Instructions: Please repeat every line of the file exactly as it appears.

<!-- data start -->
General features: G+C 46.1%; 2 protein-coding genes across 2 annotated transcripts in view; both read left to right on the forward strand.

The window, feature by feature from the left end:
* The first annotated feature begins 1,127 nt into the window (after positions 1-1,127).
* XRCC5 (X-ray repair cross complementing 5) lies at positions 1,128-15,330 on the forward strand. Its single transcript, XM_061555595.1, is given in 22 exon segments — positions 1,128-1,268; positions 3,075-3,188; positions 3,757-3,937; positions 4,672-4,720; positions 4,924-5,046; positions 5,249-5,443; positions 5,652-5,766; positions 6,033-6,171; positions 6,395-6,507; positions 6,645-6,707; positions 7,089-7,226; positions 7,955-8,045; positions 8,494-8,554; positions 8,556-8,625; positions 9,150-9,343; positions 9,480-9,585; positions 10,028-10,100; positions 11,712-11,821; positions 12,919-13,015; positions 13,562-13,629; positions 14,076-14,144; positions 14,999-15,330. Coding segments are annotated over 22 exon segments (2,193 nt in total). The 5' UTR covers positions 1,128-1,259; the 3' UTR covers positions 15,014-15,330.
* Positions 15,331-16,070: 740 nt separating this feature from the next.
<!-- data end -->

General features: G+C 46.1%; 2 protein-coding genes across 2 annotated transcripts in view; both read left to right on the forward strand.

The window, feature by feature from the left end:
* The first annotated feature begins 1,127 nt into the window (after positions 1-1,127).
* XRCC5 (X-ray repair cross complementing 5) lies at positions 1,128-15,330 on the forward strand. Its single transcript, XM_061555595.1, is given in 22 exon segments — positions 1,128-1,268; positions 3,075-3,188; positions 3,757-3,937; positions 4,672-4,720; positions 4,924-5,046; positions 5,249-5,443; positions 5,652-5,766; positions 6,033-6,171; positions 6,395-6,507; positions 6,645-6,707; positions 7,089-7,226; positions 7,955-8,045; positions 8,494-8,554; positions 8,556-8,625; positions 9,150-9,343; positions 9,480-9,585; positions 10,028-10,100; positions 11,712-11,821; positions 12,919-13,015; positions 13,562-13,629; positions 14,076-14,144; positions 14,999-15,330. Coding segments are annotated over 22 exon segments (2,193 nt in total). The 5' UTR covers positions 1,128-1,259; the 3' UTR covers positions 15,014-15,330.
* Positions 15,331-16,070: 740 nt separating this feature from the next.